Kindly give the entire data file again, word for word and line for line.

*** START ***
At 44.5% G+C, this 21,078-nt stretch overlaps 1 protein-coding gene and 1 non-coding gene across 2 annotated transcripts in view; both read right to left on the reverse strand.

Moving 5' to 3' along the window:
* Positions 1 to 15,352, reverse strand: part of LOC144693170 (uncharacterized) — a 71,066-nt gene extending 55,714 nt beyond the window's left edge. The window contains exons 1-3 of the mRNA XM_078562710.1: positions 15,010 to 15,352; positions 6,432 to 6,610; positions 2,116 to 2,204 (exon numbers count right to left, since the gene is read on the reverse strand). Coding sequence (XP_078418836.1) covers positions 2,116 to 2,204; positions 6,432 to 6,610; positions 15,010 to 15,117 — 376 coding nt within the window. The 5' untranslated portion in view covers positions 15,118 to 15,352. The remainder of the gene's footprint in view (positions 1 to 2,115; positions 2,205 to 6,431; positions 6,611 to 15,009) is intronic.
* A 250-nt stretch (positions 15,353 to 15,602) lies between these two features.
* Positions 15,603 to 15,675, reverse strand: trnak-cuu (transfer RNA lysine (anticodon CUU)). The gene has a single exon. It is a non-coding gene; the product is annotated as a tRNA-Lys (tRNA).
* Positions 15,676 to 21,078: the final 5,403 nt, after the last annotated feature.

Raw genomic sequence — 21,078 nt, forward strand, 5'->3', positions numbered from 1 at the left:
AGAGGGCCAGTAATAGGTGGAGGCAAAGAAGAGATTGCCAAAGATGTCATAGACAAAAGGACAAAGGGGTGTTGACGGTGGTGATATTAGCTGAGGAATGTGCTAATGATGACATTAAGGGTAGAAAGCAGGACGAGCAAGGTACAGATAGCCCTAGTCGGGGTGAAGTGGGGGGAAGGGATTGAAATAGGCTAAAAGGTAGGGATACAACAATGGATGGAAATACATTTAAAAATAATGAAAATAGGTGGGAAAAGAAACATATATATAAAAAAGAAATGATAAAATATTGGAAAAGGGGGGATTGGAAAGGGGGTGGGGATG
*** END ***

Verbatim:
At 44.5% G+C, this 21,078-nt stretch overlaps 1 protein-coding gene and 1 non-coding gene across 2 annotated transcripts in view; both read right to left on the reverse strand.

Moving 5' to 3' along the window:
* Positions 1 to 15,352, reverse strand: part of LOC144693170 (uncharacterized) — a 71,066-nt gene extending 55,714 nt beyond the window's left edge. The window contains exons 1-3 of the mRNA XM_078562710.1: positions 15,010 to 15,352; positions 6,432 to 6,610; positions 2,116 to 2,204 (exon numbers count right to left, since the gene is read on the reverse strand). Coding sequence (XP_078418836.1) covers positions 2,116 to 2,204; positions 6,432 to 6,610; positions 15,010 to 15,117 — 376 coding nt within the window. The 5' untranslated portion in view covers positions 15,118 to 15,352. The remainder of the gene's footprint in view (positions 1 to 2,115; positions 2,205 to 6,431; positions 6,611 to 15,009) is intronic.
* A 250-nt stretch (positions 15,353 to 15,602) lies between these two features.
* Positions 15,603 to 15,675, reverse strand: trnak-cuu (transfer RNA lysine (anticodon CUU)). The gene has a single exon. It is a non-coding gene; the product is annotated as a tRNA-Lys (tRNA).
* Positions 15,676 to 21,078: the final 5,403 nt, after the last annotated feature.

Raw genomic sequence — 21,078 nt, forward strand, 5'->3', positions numbered from 1 at the left:
AGAGGGCCAGTAATAGGTGGAGGCAAAGAAGAGATTGCCAAAGATGTCATAGACAAAAGGACAAAGGGGTGTTGACGGTGGTGATATTAGCTGAGGAATGTGCTAATGATGACATTAAGGGTAGAAAGCAGGACGAGCAAGGTACAGATAGCCCTAGTCGGGGTGAAGTGGGGGGAAGGGATTGAAATAGGCTAAAAGGTAGGGATACAACAATGGATGGAAATACATTTAAAAATAATGAAAATAGGTGGGAAAAGAAACATATATATAAAAAAGAAATGATAAAATATTGGAAAAGGGGGGATTGGAAAGGGGGTGGGGATG